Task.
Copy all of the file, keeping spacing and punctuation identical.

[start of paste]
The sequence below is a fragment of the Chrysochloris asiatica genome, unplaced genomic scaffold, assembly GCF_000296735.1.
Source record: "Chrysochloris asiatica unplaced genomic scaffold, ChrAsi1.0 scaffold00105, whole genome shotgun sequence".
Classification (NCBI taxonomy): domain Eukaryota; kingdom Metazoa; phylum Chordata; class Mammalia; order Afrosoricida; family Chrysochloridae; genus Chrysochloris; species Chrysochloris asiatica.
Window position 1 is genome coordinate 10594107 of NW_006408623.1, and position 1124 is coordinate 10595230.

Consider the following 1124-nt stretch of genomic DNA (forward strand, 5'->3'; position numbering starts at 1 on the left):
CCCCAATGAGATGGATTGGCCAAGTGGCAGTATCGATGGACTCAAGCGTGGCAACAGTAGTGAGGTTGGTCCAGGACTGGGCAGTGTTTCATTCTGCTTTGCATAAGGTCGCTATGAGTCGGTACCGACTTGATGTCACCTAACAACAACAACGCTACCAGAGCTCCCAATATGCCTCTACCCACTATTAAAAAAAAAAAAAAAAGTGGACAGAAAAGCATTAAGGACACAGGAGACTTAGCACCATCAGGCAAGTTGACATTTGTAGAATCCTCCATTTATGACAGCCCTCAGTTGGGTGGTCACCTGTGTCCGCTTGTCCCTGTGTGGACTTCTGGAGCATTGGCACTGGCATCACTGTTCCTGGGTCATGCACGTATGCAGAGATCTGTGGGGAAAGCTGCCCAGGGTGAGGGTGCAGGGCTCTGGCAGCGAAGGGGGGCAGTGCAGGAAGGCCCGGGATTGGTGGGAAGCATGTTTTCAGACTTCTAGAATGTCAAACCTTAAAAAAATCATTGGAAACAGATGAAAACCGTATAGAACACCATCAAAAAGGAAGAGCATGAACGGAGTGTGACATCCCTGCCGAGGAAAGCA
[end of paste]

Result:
The sequence below is a fragment of the Chrysochloris asiatica genome, unplaced genomic scaffold, assembly GCF_000296735.1.
Source record: "Chrysochloris asiatica unplaced genomic scaffold, ChrAsi1.0 scaffold00105, whole genome shotgun sequence".
Classification (NCBI taxonomy): domain Eukaryota; kingdom Metazoa; phylum Chordata; class Mammalia; order Afrosoricida; family Chrysochloridae; genus Chrysochloris; species Chrysochloris asiatica.
Window position 1 is genome coordinate 10594107 of NW_006408623.1, and position 1124 is coordinate 10595230.

Consider the following 1124-nt stretch of genomic DNA (forward strand, 5'->3'; position numbering starts at 1 on the left):
CCCCAATGAGATGGATTGGCCAAGTGGCAGTATCGATGGACTCAAGCGTGGCAACAGTAGTGAGGTTGGTCCAGGACTGGGCAGTGTTTCATTCTGCTTTGCATAAGGTCGCTATGAGTCGGTACCGACTTGATGTCACCTAACAACAACAACGCTACCAGAGCTCCCAATATGCCTCTACCCACTATTAAAAAAAAAAAAAAAAGTGGACAGAAAAGCATTAAGGACACAGGAGACTTAGCACCATCAGGCAAGTTGACATTTGTAGAATCCTCCATTTATGACAGCCCTCAGTTGGGTGGTCACCTGTGTCCGCTTGTCCCTGTGTGGACTTCTGGAGCATTGGCACTGGCATCACTGTTCCTGGGTCATGCACGTATGCAGAGATCTGTGGGGAAAGCTGCCCAGGGTGAGGGTGCAGGGCTCTGGCAGCGAAGGGGGGCAGTGCAGGAAGGCCCGGGATTGGTGGGAAGCATGTTTTCAGACTTCTAGAATGTCAAACCTTAAAAAAATCATTGGAAACAGATGAAAACCGTATAGAACACCATCAAAAAGGAAGAGCATGAACGGAGTGTGACATCCCTGCCGAGGAAAGCA